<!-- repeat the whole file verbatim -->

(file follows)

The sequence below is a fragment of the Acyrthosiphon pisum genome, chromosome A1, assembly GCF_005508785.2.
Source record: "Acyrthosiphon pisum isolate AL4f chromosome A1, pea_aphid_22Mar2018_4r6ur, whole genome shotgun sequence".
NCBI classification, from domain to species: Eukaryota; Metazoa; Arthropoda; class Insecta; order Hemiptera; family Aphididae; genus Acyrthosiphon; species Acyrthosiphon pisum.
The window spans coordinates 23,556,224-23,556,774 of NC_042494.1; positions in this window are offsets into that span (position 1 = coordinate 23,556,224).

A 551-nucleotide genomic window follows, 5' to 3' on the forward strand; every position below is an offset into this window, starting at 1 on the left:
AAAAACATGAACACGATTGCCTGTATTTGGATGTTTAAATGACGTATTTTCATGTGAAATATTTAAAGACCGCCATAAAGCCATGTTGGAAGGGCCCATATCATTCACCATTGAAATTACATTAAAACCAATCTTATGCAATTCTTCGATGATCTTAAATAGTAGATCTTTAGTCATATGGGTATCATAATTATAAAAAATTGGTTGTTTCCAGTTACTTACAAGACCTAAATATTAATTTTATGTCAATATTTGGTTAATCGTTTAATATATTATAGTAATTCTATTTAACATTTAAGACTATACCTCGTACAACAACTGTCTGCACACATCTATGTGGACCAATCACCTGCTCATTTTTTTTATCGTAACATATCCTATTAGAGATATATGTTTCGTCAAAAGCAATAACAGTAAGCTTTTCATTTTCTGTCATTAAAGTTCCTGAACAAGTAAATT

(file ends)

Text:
The sequence below is a fragment of the Acyrthosiphon pisum genome, chromosome A1, assembly GCF_005508785.2.
Source record: "Acyrthosiphon pisum isolate AL4f chromosome A1, pea_aphid_22Mar2018_4r6ur, whole genome shotgun sequence".
NCBI classification, from domain to species: Eukaryota; Metazoa; Arthropoda; class Insecta; order Hemiptera; family Aphididae; genus Acyrthosiphon; species Acyrthosiphon pisum.
The window spans coordinates 23,556,224-23,556,774 of NC_042494.1; positions in this window are offsets into that span (position 1 = coordinate 23,556,224).

A 551-nucleotide genomic window follows, 5' to 3' on the forward strand; every position below is an offset into this window, starting at 1 on the left:
AAAAACATGAACACGATTGCCTGTATTTGGATGTTTAAATGACGTATTTTCATGTGAAATATTTAAAGACCGCCATAAAGCCATGTTGGAAGGGCCCATATCATTCACCATTGAAATTACATTAAAACCAATCTTATGCAATTCTTCGATGATCTTAAATAGTAGATCTTTAGTCATATGGGTATCATAATTATAAAAAATTGGTTGTTTCCAGTTACTTACAAGACCTAAATATTAATTTTATGTCAATATTTGGTTAATCGTTTAATATATTATAGTAATTCTATTTAACATTTAAGACTATACCTCGTACAACAACTGTCTGCACACATCTATGTGGACCAATCACCTGCTCATTTTTTTTATCGTAACATATCCTATTAGAGATATATGTTTCGTCAAAAGCAATAACAGTAAGCTTTTCATTTTCTGTCATTAAAGTTCCTGAACAAGTAAATT